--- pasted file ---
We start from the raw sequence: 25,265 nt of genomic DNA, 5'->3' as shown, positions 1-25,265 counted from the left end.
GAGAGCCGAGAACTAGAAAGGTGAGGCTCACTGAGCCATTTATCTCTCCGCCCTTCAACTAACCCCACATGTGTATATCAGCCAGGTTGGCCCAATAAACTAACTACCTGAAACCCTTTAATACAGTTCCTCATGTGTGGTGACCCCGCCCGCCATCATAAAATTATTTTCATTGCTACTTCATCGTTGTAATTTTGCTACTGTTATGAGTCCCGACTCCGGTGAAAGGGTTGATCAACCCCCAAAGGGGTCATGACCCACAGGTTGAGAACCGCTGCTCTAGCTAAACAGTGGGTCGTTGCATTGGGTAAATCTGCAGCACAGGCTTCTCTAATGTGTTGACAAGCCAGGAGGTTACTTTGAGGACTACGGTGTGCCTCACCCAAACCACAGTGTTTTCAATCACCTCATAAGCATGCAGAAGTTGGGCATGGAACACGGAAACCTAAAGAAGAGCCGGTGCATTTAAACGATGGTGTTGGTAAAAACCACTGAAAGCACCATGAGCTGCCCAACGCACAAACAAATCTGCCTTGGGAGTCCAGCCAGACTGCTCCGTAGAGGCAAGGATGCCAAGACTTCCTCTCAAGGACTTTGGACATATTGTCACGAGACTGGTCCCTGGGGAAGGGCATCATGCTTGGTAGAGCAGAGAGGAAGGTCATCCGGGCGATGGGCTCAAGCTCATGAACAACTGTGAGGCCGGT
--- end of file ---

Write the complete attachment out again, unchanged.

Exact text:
We start from the raw sequence: 25,265 nt of genomic DNA, 5'->3' as shown, positions 1-25,265 counted from the left end.
GAGAGCCGAGAACTAGAAAGGTGAGGCTCACTGAGCCATTTATCTCTCCGCCCTTCAACTAACCCCACATGTGTATATCAGCCAGGTTGGCCCAATAAACTAACTACCTGAAACCCTTTAATACAGTTCCTCATGTGTGGTGACCCCGCCCGCCATCATAAAATTATTTTCATTGCTACTTCATCGTTGTAATTTTGCTACTGTTATGAGTCCCGACTCCGGTGAAAGGGTTGATCAACCCCCAAAGGGGTCATGACCCACAGGTTGAGAACCGCTGCTCTAGCTAAACAGTGGGTCGTTGCATTGGGTAAATCTGCAGCACAGGCTTCTCTAATGTGTTGACAAGCCAGGAGGTTACTTTGAGGACTACGGTGTGCCTCACCCAAACCACAGTGTTTTCAATCACCTCATAAGCATGCAGAAGTTGGGCATGGAACACGGAAACCTAAAGAAGAGCCGGTGCATTTAAACGATGGTGTTGGTAAAAACCACTGAAAGCACCATGAGCTGCCCAACGCACAAACAAATCTGCCTTGGGAGTCCAGCCAGACTGCTCCGTAGAGGCAAGGATGCCAAGACTTCCTCTCAAGGACTTTGGACATATTGTCACGAGACTGGTCCCTGGGGAAGGGCATCATGCTTGGTAGAGCAGAGAGGAAGGTCATCCGGGCGATGGGCTCAAGCTCATGAACAACTGTGAGGCCGGT